What is in this article?:
- AccuWeather.com releases summer forecast
- Hot, dry in Southeast
- The weather pattern that produced a wild winter for the Northeast and parts of the Midwest, then extreme flooding and devastating killer tornadoes this spring, is changing to one that may not be as volatile this summer.
- However, given the national economic impacts of the tornadoes and floods this spring, all it would take is one hit by a major hurricane to stress the economy even more.
Hot, dry in Southeast
After the pattern change, the Southeast will remain hot and dry into the early summer with a high fire danger.
As the season progresses, increasing amounts of thunderstorms, and perhaps tropical systems, could bring some relief from the heat and dryness, but would increase the threat of flooding.
"Areas from the Middle Atlantic on south and west will run with temperatures above normal, but not as warm as last year," Pastelok said. "The dryness in the Southeast will continue into the start of summer."
Pastelok said the chance for early season (June) tropical storm development is possible along the entire Southeast U.S. coast. If the systems are weak and non-destructive, tropical moisture could bring some very beneficial rainfall to the area. However, there is always the chance a system could develop into a hurricane.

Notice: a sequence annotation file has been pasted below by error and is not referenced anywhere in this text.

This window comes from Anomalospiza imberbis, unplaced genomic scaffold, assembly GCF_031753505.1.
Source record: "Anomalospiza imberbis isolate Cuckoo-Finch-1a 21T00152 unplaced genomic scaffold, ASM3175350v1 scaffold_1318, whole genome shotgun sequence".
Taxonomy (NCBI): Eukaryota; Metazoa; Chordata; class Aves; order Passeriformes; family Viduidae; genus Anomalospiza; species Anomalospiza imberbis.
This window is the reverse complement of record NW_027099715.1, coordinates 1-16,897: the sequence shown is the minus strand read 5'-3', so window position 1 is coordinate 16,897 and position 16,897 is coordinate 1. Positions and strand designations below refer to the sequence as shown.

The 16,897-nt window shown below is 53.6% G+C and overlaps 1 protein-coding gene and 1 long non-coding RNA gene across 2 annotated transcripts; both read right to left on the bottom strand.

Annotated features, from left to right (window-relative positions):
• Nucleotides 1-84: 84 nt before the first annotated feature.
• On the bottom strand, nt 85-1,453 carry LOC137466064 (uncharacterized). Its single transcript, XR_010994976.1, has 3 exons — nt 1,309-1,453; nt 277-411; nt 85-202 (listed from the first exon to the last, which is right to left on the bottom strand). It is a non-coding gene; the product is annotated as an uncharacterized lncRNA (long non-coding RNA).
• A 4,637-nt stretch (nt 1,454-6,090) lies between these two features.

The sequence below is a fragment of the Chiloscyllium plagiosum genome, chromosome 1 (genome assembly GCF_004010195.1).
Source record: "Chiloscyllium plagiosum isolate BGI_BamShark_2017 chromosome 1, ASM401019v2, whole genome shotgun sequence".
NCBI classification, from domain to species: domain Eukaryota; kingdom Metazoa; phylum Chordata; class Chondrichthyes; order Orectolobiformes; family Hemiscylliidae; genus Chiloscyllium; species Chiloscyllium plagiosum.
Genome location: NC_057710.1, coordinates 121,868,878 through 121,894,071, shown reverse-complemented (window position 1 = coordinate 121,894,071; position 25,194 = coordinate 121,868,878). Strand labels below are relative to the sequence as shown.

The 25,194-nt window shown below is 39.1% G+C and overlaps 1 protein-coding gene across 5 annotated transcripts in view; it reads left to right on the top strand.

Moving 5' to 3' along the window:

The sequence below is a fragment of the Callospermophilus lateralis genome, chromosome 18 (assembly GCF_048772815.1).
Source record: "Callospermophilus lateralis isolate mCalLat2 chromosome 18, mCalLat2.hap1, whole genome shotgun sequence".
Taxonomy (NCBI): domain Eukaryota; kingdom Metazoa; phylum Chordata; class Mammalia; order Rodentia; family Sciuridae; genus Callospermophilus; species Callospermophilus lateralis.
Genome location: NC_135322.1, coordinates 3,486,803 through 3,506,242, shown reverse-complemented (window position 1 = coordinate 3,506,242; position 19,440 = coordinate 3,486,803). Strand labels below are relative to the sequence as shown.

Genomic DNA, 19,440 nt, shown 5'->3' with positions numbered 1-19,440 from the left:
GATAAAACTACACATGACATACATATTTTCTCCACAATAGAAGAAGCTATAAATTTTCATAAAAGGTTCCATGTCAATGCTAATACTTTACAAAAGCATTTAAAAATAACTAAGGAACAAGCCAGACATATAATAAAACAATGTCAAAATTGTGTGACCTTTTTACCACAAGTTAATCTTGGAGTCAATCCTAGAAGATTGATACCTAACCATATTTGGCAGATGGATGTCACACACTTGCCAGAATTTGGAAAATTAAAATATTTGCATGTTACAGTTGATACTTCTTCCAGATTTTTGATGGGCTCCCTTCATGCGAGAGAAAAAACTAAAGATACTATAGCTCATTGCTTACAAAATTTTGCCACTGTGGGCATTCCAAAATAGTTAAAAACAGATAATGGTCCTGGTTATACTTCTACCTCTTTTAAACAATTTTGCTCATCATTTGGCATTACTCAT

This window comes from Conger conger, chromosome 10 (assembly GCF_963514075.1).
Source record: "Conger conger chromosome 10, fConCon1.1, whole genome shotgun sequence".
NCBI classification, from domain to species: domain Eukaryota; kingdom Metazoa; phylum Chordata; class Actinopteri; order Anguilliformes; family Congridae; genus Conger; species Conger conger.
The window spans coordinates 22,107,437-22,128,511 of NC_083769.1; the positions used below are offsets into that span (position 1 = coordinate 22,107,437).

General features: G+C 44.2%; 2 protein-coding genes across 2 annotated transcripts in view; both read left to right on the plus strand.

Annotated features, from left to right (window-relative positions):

The Southwestern Plains into the Southwest Deserts will remain hot and dry for much of the summer, which could mean an increased chance of wildfires.
"The drought in the Southwestern Plains and interior Southwest will continue, spreading northward into the central Rockies," Pastelok said. "As always, with this drought comes a high fire danger."
The monsoon season that was non-existent last year may be more robust this summer, according to Western Expert Meteorologist Ken Clark, which means thunderstorms over the Southwest.
Clark suspects this will be a more active tropical season in the Eastern Pacific, especially in late summer. Weakening Pacific tropical systems could send tropical moisture into the Southwest and trigger thunderstorm activity.
“June Gloom" might get a late start this summer, but could persist well into the summer along the California beaches. Although La Nina is weakening and transitioning to a more neutral state, Pacific Ocean waters will still be colder than normal, giving the extreme West Coast, including beach areas, a persistent chill.
"The West Coast will have near- or below-normal temperatures as the cold (ocean temperatures) hang on through the summer, while the interior West heats up," Pastelok said. As for the Pacific Northwest, the region will be back and forth, with some drying late in the season.